You can look at xxxProjectContainer in your cache directory. Turns out that the assorted parameters are compiled directly into it as a big array. So you could inject the container and then just pull out the parameters. Violates the letter of the law but not the spirit of the law.

class MyService {
    public function __construct($container) {
        $this->parameters = $container->parameters; // Then discard container to preclude temptation

And just sort of messing around I found I could do this:

    $container = new \arbiterDevDebugProjectContainer();
    echo 'Parameter Count ' . count($container->parameters) . "\n";

So you could actually create a service that had basically a empty copy of the master container and inject it just to get the parameters. Have to take into account the dev/debug flags which might be a pain.

I suspect you could also do it with a compiler pass but have never tried.

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I will not recommend directly inject container service as it will break the concept of dependency injection. –  GusDeCooL Sep 28 '14 at 19:25

I believe you're supposed to pass the parameters individually. I think it's made that way by design so your service class is not dependent on the AppKernel. That way you can reuse your service class outside your Symfony project. Something that is useful when testing your service class.

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+1 for passing parameters individually –  kratos Sep 11 '13 at 20:52

As alternative approach would be that you can actually inject application parameters into your service via Container->getParameterBag in you bundle DI Extension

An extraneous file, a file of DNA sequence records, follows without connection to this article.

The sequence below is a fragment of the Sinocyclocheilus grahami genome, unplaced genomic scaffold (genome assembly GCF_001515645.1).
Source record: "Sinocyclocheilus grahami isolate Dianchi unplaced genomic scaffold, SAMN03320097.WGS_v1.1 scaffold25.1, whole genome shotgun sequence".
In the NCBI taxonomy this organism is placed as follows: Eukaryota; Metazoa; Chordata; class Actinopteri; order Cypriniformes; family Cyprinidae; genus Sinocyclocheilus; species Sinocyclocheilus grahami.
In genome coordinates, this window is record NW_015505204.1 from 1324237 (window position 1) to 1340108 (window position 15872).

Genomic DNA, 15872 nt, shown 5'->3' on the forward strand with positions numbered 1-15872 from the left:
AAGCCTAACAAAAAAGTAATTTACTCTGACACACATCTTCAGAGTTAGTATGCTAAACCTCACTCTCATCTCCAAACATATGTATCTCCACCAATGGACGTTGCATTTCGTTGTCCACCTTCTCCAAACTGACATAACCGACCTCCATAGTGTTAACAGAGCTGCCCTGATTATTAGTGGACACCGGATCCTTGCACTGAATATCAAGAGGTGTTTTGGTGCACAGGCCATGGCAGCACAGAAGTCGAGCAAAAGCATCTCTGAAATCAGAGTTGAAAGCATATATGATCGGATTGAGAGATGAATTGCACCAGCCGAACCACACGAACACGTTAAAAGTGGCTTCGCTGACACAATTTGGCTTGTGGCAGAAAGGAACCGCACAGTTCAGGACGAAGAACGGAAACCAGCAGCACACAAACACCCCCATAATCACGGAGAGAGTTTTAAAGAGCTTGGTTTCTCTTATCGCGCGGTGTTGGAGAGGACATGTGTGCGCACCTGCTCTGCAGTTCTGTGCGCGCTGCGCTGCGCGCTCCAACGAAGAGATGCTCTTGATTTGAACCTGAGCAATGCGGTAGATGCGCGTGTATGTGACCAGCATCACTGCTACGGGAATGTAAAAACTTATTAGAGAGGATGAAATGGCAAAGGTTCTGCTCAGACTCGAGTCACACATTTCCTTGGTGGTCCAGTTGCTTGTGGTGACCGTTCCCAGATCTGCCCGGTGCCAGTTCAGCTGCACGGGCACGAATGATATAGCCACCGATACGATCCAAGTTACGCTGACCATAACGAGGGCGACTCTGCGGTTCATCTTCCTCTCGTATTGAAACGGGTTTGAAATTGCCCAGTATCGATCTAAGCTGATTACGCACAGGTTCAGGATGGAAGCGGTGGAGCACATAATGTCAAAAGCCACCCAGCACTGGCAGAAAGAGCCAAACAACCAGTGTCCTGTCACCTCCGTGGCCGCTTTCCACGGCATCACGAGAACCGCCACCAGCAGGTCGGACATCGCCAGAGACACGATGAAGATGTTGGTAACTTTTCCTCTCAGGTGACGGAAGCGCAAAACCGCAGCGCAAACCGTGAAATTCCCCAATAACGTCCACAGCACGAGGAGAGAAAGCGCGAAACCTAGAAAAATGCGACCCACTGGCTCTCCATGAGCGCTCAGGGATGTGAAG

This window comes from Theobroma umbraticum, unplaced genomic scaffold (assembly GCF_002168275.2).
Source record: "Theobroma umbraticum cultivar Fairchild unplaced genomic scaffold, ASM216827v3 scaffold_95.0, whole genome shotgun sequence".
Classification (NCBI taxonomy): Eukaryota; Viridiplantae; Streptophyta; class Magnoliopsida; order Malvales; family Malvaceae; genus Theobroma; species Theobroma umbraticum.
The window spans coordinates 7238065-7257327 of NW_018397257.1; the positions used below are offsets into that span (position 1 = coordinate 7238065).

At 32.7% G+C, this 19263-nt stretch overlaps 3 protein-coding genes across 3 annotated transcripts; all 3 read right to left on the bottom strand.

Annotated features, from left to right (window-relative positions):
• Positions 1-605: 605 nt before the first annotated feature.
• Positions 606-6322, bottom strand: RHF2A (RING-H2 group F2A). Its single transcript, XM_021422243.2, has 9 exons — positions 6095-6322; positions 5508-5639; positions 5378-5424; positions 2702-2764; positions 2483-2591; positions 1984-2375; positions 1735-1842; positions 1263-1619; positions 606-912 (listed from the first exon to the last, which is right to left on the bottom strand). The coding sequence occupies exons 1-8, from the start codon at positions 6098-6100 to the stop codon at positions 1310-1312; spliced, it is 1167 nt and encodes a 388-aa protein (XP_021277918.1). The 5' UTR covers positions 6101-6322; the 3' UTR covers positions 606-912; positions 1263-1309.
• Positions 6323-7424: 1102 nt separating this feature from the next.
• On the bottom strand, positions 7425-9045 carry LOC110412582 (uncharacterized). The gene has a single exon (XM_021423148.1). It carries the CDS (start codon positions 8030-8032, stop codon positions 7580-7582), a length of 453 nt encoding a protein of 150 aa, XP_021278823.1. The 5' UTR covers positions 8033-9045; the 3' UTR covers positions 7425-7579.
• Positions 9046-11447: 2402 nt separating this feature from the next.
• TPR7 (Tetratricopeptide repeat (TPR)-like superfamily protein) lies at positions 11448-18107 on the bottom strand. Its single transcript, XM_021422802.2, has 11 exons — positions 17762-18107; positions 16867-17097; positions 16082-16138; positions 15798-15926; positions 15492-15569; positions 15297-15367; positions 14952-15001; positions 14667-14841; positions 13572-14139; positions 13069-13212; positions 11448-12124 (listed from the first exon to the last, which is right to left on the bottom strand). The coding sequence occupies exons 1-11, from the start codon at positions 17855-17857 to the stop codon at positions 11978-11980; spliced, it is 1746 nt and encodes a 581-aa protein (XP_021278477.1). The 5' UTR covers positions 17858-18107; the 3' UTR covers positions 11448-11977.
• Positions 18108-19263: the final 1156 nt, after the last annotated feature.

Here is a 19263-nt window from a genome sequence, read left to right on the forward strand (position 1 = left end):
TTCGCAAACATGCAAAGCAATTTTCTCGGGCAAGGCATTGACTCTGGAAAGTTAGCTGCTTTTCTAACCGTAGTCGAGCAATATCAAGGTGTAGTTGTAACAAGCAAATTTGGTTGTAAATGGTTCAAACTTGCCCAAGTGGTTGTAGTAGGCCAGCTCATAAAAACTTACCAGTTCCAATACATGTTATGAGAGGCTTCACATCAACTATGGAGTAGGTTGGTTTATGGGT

namespace Vendor\ProjectBundle\DependencyInjection;

    use Symfony\Component\DependencyInjection\ContainerBuilder;
    use Symfony\Component\Config\FileLocator;
    use Symfony\Component\HttpKernel\DependencyInjection\Extension;
    use Symfony\Component\DependencyInjection\Loader;

     * This is the class that loads and manages your bundle configuration
     * To learn more see {@link http://symfony.com/doc/current/cookbook/bundles/extension.html}
    class VendorProjectExtension extends Extension {

         * {@inheritDoc}
        public function load(array $configs, ContainerBuilder $container) {
            $configuration = new Configuration();
            $config = $this->processConfiguration($configuration, $configs);
            $loader = new Loader\YamlFileLoader($container, new FileLocator(__DIR__ . '/../Resources/config'));
            /** set params for services */
                    ->addMethodCall('setContainerParams', array($container->getParameterBag()->all()));
                    ->addMethodCall('setContainerParams', array($container->getParameterBag()->all()));


Please note that we can not inject ParameterBag object directly, cause it throws:

Unable to dump a service container if a parameter is an object or a resource.

Tested under Symfony version 2.3.4

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bad idea to inject DI –  kratos Sep 11 '13 at 20:51
$container->getParameterBag()->all() actually return array –  andrew Sep 16 '13 at 7:01